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J Nerv Ment Dis. 2005 Jun;193(6):369-78.

Timing of mental illness onset and motherhood.

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  • 1School of Social Work, University of Michigan, 1080 S. University Avenue, Ann Arbor, MI 48109, USA.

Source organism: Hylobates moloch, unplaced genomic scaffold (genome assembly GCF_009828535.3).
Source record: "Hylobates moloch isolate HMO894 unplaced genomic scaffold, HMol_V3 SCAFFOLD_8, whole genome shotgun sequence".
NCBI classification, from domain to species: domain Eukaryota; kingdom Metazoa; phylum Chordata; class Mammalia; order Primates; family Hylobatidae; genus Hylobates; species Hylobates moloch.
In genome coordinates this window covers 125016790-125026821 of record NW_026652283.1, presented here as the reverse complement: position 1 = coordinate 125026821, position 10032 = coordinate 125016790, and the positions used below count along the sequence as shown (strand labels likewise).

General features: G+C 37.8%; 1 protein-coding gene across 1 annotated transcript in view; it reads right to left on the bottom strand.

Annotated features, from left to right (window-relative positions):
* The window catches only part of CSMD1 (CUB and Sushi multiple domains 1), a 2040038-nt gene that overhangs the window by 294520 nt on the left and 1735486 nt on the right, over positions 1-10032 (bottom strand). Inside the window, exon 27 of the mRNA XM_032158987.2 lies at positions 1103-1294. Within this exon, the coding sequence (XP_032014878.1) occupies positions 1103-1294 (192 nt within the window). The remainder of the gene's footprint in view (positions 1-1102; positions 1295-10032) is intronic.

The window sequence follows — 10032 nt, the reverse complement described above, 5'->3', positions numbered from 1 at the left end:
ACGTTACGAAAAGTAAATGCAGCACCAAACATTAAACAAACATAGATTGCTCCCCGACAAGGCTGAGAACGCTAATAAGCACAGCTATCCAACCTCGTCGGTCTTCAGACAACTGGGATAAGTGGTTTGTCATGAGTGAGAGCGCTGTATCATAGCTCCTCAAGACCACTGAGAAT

The timing of mental illness onset in relationship to birth of children was explored as a possible indicator of the extent to which mothers experienced difficulties in parenting and functioning. Analyses employed data from a longitudinal study of urban-based, primarily minority mothers with mental illness (N = 379) who had parenting responsibility for their minor children. We found that women who were parents first and experienced mental illness onset after the birth of all their children showed the most positive trajectories over the study course. Mothers whose mental illness onset occurred before the birth of any of their children also showed improvements in functioning and symptomatology over time. In contrast, mothers whose mental illness onset had occurred in temporal proximity to the birth of a child showed little improvement. They also were younger, on average, at first birth, and had the largest number of children. Thus, timing of mental illness onset and childbirth may be predictive of longer-term maternal functioning and therefore may be useful in clinical assessment and treatment.

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